What It Means If You're A 'Paragraph Texter'

Would you rather send a long, wordy text than short, rapid-fire ones? There could be a psychological reason, according to experts.
Maddie Abuyuan / HuffPost; Getty Images

Emmanuel Jamir, a sketch comedy content creator from New York, is a proud member of the “paragraph texter” club.

You’ll know Jamir has arrived to the group text when you receive long, big blocks of prose. For him, sending jumbo texts is just about efficiency.

“Paragraphs make it easier for me to divulge information,” Jamir, 22, told HuffPost. “When I send paragraphs I’m usually explaining something or trying to convey a thought.”

“Plus, I don’t want to blow up my friends’ phones with multiple texts, even though they don’t really care,” he said.

Funnily enough, when it comes to incoming texts, he prefers to read single-sentence messages: “It just makes it easier for me to receive information.”

Jamir isn’t alone in his verbose texting style. Some of us just can’t get our thoughts down to a drip, and prefer getting everything off our chest at once. If we’re planning a Friday night out, we try to include all the details from the jump: time, place, dress code. If we’re in a heated conversation with our partner, expect a novel.

Kathilia Edghill, a therapist who lives in Barbados, is also a paragraph texter, though she prefers to think of it more as being an intentional communicator.

“My thoughts or feelings about something are usually multifaceted and layered,” she said. “Communicating in blocks helps me to keep things together, and creates a space where my thoughts can flow well together, which hopefully results in more clarity for the reader.”

“I find that exercising thoughtfulness, giving context, and being thorough helps ensure clear communication over texts,” she explained.

Not everyone loves paragraph texters, though. Social media is full of short-sentence texters ― or dry texters, as they’ve also been called ― sharing how they like to troll the paragraph communicators in their lives:

Given the minor #discourse about texting preferences, we decided to ask therapists why they think some of us prefer to go long in this particular format. Does the habit reveal something deeper about our personalities? (While we had them, we also asked for some advice on how paragraph texters and dry texters can better communicate.)

You may have an anxious attachment style.

Our attachment style informs so much about the way we communicate with and relate to one another ― including, sometimes, how we text, said Chadley Zobolas, a therapist and owner of CZ Therapy Group in Denver.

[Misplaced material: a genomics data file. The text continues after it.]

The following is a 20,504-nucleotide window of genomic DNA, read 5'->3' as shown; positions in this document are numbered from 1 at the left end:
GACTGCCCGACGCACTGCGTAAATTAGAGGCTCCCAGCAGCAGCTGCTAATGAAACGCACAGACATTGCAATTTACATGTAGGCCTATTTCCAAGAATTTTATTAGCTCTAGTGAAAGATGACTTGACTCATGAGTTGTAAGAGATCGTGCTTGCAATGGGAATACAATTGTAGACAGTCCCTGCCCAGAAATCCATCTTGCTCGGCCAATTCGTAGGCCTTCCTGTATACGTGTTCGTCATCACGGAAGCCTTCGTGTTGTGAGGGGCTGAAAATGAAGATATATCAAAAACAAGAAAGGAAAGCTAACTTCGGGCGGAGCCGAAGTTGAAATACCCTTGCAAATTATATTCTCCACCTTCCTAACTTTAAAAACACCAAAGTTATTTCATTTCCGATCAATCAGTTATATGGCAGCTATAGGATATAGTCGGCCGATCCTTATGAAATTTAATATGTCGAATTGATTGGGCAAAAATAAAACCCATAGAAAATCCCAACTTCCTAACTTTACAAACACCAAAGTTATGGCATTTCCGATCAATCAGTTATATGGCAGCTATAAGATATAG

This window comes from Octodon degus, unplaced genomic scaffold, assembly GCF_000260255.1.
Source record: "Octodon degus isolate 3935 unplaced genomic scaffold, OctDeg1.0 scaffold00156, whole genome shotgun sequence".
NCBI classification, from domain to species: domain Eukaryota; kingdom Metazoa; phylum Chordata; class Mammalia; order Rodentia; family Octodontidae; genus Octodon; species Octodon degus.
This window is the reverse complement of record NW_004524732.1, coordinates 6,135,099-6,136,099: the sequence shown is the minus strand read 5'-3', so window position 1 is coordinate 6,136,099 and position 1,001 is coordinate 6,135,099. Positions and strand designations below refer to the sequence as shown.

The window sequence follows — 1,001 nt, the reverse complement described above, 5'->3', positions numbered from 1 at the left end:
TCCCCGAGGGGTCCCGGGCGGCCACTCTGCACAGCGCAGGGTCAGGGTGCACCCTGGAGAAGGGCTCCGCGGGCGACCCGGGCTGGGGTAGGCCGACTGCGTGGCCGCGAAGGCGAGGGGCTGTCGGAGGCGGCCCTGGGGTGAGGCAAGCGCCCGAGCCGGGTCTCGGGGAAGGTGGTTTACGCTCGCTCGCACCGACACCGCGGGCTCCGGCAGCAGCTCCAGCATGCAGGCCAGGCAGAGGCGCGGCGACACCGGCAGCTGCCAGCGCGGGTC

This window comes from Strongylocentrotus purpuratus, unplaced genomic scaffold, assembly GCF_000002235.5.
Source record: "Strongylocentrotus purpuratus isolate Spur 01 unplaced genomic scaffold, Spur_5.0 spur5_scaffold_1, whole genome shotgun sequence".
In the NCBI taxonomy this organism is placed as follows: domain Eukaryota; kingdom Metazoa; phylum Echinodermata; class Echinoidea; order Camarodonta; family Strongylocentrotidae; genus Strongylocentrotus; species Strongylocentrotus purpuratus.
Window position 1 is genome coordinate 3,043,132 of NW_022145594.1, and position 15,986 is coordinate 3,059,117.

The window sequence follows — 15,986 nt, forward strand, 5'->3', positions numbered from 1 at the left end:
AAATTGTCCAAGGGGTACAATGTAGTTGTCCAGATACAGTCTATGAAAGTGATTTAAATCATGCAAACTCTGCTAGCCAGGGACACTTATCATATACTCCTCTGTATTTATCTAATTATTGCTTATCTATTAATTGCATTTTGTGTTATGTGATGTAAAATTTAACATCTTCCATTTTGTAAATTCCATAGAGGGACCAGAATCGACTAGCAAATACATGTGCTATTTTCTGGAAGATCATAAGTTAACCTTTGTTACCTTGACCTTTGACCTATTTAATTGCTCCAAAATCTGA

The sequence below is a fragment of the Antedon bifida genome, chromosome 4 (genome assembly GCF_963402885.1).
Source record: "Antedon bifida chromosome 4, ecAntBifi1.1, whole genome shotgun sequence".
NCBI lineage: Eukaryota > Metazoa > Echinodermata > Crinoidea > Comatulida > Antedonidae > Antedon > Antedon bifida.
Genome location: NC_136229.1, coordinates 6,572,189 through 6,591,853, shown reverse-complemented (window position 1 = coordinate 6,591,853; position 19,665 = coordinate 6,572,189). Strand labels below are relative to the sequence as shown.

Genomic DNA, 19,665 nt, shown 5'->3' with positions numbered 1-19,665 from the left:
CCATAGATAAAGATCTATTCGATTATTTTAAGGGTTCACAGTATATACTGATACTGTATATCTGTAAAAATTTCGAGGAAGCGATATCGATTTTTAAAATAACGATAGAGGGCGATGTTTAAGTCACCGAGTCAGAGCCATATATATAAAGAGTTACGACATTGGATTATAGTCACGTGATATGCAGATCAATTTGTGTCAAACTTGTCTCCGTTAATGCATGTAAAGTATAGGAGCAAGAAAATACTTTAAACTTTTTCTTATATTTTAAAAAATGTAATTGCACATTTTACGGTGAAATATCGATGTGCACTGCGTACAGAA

If your texts tend to contain magnitudes, for instance, you may have an anxious attachment style, which means you struggle to feel secure in relationships and you tend to cling to your partner, fearing they may leave you.

“Although it isn’t an exact science, I think it’s safe to say that many paragraph texters have an anxious-leaning attachment style,” Zobolas said. “When I think about a ‘paragraph texter,’ I envision someone who prioritizes consistent and in-depth communication with the important people in their life.”

If we throw anxious-leaning attachment into the long-texting equation and peek underneath the surface, Zobolas said we might also find a deep longing for validation and a desire to feel wanted, seen and valued by others.

“As humans, we’re wired to try to get our basic attachment needs met at all costs,” she said. “For someone with an anxious-leaning attachment style, paragraph texting ― and everything that comes along with it ― likely serves as one avenue for that instinctual process to take place.”

Tess Brigham, a psychotherapist and host of the pop culture podcast “Psychlegalpop,” also saw a connection between an anxious attachment style and paragraph texting. (You might also be anxiously attached if you’re a rapid-fire constant texter ― someone who sends barrages of short texts, one after the other, even when there’s no reply from the other person.)

“Anxiously attached people need to get what they’re thinking and feeling out as soon as possible, even if they know they’re making things worse, and even if they know they should wait until the two of you are in the same room or over the phone,” she said. “Their anxiety gets the best of them and pushes them to get everything out at once. They’re seeking out validation.”

“Although it isn’t an exact science, I think it’s safe to say that many paragraph texters have an anxious-leaning attachment style,” said Chadley Zobolas, a therapist in Denver.
jeffbergen via Getty Images
“Although it isn’t an exact science, I think it’s safe to say that many paragraph texters have an anxious-leaning attachment style,” said Chadley Zobolas, a therapist in Denver.

Conversely, a very short texter is more likely to be avoidantly attached, Brigham said. That’s exactly why they bristle at overly long texts.

“The more the anxious person pushes, the more the avoidant pulls away, which means the more one person writes, the more the other person feels compelled to keep their part short,” she explained.

The avoidant person doesn’t want to feel forced to do anything they don’t want to do, so responding with “K” is their way of asserting their independence, Brigham said.

Still, just because someone primarily sends long and thorough text messages doesn’t mean they are automatically venturing into anxious/insecure attachment or seeking connection from a wounded place, Zobolas said.

“The most important thing to remember about attachment is that it exists on a spectrum (avoidant-secure-anxious), with the majority of people finding a home base with secure attachment and only leaning into anxious or avoidant realms in response to triggers (i.e. relationship conflict of any kind),” Zobolas explained.

It may be a generational phenomenon.